Date: January 27, 1977
Creator: Wiater, P.J. & Higley, B.A.
Partner: UNT Libraries Government Documents Department

Borehole Plugging Program. Plugging of ERDA No. 10 drill hole

Description: A requirement exists to plug exploratory drill holes located in the proposed Waste Isolation Pilot Plant area of Southeastern New Mexico. Sandia Laboratories, in cooperation with the US Army Corps of Engineers, Waterways Experiment Station, Concrete Laboratory, developed pumpable and durable cement grouts. These grouts were successfully used to plug an existing drill hole in the area. Results of this project are presented, along with comments and conclusions.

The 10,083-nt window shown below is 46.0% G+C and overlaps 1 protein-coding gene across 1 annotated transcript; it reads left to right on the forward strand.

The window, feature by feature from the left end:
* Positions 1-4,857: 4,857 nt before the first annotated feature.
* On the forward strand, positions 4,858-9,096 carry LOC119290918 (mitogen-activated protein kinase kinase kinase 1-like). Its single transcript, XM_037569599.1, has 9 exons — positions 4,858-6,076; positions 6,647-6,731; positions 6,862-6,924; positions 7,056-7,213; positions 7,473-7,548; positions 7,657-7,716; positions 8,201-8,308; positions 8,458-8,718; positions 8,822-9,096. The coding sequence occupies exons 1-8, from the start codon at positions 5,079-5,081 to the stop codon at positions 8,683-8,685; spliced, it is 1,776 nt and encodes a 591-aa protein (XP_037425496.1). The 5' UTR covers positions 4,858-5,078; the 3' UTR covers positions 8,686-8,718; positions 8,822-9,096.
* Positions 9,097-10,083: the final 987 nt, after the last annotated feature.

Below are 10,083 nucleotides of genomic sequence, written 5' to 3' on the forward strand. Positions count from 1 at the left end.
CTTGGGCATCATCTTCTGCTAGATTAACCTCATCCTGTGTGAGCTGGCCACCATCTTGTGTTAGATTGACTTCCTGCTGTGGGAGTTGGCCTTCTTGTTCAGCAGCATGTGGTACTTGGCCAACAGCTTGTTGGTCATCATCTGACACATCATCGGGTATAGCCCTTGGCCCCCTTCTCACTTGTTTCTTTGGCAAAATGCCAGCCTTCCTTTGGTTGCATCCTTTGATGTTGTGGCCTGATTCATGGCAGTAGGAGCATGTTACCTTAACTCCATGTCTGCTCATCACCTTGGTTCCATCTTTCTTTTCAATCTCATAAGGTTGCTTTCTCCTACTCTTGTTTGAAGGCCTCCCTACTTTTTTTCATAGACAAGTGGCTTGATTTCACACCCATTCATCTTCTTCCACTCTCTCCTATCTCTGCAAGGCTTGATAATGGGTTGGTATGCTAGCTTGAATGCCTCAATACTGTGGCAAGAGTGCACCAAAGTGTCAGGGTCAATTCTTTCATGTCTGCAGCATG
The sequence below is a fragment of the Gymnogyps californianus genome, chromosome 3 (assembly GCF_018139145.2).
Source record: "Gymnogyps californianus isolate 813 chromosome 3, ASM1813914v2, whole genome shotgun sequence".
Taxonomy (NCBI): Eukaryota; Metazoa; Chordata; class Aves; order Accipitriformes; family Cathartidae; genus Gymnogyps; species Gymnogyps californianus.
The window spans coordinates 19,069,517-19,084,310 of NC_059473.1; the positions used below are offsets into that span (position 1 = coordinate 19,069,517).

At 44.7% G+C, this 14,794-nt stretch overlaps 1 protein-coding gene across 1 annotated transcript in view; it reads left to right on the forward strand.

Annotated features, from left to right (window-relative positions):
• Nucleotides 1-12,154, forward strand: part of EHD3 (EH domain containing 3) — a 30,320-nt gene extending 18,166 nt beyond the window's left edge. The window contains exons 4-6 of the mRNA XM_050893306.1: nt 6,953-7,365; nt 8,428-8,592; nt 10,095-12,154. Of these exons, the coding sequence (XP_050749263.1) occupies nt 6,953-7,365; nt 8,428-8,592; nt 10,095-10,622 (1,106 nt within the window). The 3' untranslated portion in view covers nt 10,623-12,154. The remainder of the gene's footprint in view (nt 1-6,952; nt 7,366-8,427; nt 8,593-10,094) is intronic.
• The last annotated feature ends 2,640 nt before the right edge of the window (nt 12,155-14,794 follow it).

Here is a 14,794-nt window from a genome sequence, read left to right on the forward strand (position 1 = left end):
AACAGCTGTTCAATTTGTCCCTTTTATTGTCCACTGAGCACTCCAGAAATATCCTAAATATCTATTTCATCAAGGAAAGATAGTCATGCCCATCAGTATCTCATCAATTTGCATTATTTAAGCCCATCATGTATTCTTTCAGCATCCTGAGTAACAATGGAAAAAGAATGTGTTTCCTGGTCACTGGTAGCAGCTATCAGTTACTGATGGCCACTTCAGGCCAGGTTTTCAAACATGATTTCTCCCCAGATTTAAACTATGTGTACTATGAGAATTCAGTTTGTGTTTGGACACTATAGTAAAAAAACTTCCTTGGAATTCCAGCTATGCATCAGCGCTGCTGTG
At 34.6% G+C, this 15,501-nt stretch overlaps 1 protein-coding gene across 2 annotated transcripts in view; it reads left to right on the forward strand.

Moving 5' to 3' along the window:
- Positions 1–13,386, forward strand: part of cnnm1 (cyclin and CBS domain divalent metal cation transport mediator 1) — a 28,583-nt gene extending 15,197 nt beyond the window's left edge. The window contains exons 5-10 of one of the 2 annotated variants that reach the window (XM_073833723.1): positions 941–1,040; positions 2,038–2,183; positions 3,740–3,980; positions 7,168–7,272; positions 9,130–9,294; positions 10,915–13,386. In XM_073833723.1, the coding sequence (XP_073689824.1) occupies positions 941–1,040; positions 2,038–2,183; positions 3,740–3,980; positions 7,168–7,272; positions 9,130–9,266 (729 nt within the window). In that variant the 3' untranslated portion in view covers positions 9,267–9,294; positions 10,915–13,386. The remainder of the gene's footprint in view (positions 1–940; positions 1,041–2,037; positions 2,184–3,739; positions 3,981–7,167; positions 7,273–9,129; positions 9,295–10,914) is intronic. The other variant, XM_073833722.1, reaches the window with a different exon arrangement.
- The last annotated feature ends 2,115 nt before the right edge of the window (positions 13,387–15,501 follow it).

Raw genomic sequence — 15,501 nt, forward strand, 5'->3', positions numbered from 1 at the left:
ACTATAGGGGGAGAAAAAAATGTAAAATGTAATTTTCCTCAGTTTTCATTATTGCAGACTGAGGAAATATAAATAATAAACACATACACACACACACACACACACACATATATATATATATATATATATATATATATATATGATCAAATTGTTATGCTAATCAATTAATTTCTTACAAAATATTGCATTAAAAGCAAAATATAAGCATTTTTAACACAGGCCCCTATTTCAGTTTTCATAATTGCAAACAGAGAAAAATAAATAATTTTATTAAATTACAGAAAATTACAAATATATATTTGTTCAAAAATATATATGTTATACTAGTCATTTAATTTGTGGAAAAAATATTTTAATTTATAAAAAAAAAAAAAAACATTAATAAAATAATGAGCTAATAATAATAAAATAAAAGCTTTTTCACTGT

Date: June 1, 1979
Creator: Gulick, C.W. Jr.
Partner: UNT Libraries Government Documents Department

Borehole Plugging-Materials Development Program

Description: This report discusses the background and first year's results of the grouting materials development program for plugging boreholes associated with the Nuclear Waste Isolation Pilot Plant. The grouts are to be pumpable, impermeable, and durable for many thousands of years. The work was done at the Concrete Laboratory of the U.S. Army Engineer Waterways Experiment Station (WES), Vicksburg, Mississippi. The workability, strength, porosity, bonding, expansion, and permeability data are summarized and discussed. The work is continuing at WES.
Date: June 1, 1978
Creator: Gulick, C.W. Jr.
Partner: UNT Libraries Government Documents Department